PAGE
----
Ferrocyanide Of Iron &c Was Accidentally Discovered In 1710 By

Diesbach, a colour-maker at Berlin. It is a compound of iron and

cyanogen, of varying composition, formed by adding yellow prussiate of

potash to a persalt of iron, or by oxidizing the precipitate obtained

from the prussiate and a protosalt. The finest blue is furnished by

sesquinitrate of iron, but the salt almost exclusively employed is the

protosulphate, the freedom of which from copper is essential to the

colour of the blue. As is the case with other pigments, Prussian blue

differs considerably in colour, in depth, and in permanence, according

to the purity of the materials, the mode of manufacture, and the absence

of adulterants. Like smalt, it is known in the washtub as well as in the

studio; and in the cheaper varieties, alumina, starch, chalk, oxide of

iron, &c., are often largely present. A good unsophisticated sample in

the dry state is intense blue, almost black, hard and brittle, much

resembling in appearance the best indigo, and having a similar

copper-red fracture. It does not effervesce with acids, as when

adulterated with chalk; nor become pasty with boiling water, as when

sophisticated with starch. Further, it feels light in the hand, adheres

to the tongue, is inodorous, tasteless, not poisonous, and is insoluble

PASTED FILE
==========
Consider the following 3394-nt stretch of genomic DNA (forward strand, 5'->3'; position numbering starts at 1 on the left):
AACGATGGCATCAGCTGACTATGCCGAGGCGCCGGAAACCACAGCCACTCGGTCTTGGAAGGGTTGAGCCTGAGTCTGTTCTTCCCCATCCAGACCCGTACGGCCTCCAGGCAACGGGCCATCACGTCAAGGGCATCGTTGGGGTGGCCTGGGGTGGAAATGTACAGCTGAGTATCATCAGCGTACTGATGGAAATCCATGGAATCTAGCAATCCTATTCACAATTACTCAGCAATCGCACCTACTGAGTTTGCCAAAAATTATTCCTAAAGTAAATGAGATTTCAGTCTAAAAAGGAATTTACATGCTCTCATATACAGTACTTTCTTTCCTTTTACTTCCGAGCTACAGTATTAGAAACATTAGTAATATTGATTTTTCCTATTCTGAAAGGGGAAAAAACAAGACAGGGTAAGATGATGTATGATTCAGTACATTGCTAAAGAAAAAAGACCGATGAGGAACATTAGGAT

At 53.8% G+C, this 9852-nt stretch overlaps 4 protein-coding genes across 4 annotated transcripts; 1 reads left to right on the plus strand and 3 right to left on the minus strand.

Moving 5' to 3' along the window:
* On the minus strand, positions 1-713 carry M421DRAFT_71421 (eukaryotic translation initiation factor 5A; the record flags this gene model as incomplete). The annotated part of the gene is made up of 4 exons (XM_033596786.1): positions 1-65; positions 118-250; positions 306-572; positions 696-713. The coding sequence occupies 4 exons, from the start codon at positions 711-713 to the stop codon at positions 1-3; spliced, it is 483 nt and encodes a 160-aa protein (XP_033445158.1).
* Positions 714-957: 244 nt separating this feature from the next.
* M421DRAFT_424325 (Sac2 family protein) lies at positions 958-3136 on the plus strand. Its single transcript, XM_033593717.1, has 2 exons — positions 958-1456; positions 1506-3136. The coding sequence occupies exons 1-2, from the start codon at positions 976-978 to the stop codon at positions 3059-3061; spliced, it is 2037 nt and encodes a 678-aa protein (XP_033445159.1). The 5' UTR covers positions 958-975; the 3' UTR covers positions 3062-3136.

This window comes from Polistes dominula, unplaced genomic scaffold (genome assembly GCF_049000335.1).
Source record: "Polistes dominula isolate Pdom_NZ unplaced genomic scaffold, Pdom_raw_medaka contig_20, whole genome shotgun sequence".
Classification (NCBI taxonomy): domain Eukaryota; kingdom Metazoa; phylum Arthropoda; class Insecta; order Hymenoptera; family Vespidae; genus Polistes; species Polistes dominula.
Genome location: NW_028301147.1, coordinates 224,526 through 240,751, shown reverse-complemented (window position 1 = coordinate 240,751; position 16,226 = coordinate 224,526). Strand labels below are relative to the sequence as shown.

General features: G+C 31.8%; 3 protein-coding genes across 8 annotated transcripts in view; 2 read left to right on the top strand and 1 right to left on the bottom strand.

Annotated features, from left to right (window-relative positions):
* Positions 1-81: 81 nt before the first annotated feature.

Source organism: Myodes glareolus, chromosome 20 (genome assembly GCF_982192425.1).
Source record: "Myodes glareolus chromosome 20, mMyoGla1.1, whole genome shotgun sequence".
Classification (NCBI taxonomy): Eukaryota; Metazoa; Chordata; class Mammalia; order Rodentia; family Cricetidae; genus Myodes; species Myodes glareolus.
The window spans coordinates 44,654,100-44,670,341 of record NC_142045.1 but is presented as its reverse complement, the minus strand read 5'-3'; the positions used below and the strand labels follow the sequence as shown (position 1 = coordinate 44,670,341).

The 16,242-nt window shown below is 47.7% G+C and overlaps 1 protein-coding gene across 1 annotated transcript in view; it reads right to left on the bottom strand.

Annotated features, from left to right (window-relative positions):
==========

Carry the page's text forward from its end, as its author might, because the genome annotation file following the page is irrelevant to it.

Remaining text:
in water. Forming a bulky mass while moist, Prussian blue shrinks to a

comparatively small compass when well washed and dried by gentle heat;

and, when once dried, being difficult to reduce again to the state of

extreme division which it possessed while wet, it is frequently sold and

used in paste for common purposes. We have said that a good sample of

Prussian blue is insoluble in water, and for artistic use it should

certainly be so, as otherwise it has a tendency to stain the fabric on

which it is employed, a defect formerly very prevalent. All Prussian

blues, however, are not insoluble, and these are not only liable to the

drawback named, but are less to be depended on for permanence. Improper

proportions, for instance, of sesquichloride of iron and

potash-ferrocyanide will yield a blue which, when washed even with cold

water, continually imparts to it a yellow or green colour, through the

partial solution of the prussiate. All commercial Prussian blue, and

indeed that which is prepared by careful chemical processes, give up the

ferrocyanide to boiling water, thereby colouring it greenish yellow; but

Extremes And Greys Their Intermediates Thus Black And White Are Field's Purple Or Purple Rubiate Is The Only Durable Organic facebooktwittergoogle_plusredditpinterestlinkedinmail